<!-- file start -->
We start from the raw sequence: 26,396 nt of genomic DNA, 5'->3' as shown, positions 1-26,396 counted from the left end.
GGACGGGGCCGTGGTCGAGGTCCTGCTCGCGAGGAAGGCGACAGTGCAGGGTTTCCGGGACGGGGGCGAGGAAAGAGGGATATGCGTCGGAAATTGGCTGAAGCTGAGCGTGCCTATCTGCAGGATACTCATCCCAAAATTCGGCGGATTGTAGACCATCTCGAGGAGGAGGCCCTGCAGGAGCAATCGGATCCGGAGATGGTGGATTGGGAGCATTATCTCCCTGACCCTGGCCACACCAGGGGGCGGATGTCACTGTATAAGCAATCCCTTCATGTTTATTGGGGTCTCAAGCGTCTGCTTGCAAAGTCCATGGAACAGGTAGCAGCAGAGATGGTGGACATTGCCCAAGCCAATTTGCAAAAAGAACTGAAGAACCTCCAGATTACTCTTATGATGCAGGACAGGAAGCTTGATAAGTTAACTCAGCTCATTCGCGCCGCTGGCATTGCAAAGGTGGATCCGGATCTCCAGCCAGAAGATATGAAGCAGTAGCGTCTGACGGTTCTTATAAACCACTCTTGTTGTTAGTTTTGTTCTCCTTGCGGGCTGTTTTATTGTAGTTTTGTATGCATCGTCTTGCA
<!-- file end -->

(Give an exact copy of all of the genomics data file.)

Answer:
We start from the raw sequence: 26,396 nt of genomic DNA, 5'->3' as shown, positions 1-26,396 counted from the left end.
GGACGGGGCCGTGGTCGAGGTCCTGCTCGCGAGGAAGGCGACAGTGCAGGGTTTCCGGGACGGGGGCGAGGAAAGAGGGATATGCGTCGGAAATTGGCTGAAGCTGAGCGTGCCTATCTGCAGGATACTCATCCCAAAATTCGGCGGATTGTAGACCATCTCGAGGAGGAGGCCCTGCAGGAGCAATCGGATCCGGAGATGGTGGATTGGGAGCATTATCTCCCTGACCCTGGCCACACCAGGGGGCGGATGTCACTGTATAAGCAATCCCTTCATGTTTATTGGGGTCTCAAGCGTCTGCTTGCAAAGTCCATGGAACAGGTAGCAGCAGAGATGGTGGACATTGCCCAAGCCAATTTGCAAAAAGAACTGAAGAACCTCCAGATTACTCTTATGATGCAGGACAGGAAGCTTGATAAGTTAACTCAGCTCATTCGCGCCGCTGGCATTGCAAAGGTGGATCCGGATCTCCAGCCAGAAGATATGAAGCAGTAGCGTCTGACGGTTCTTATAAACCACTCTTGTTGTTAGTTTTGTTCTCCTTGCGGGCTGTTTTATTGTAGTTTTGTATGCATCGTCTTGCA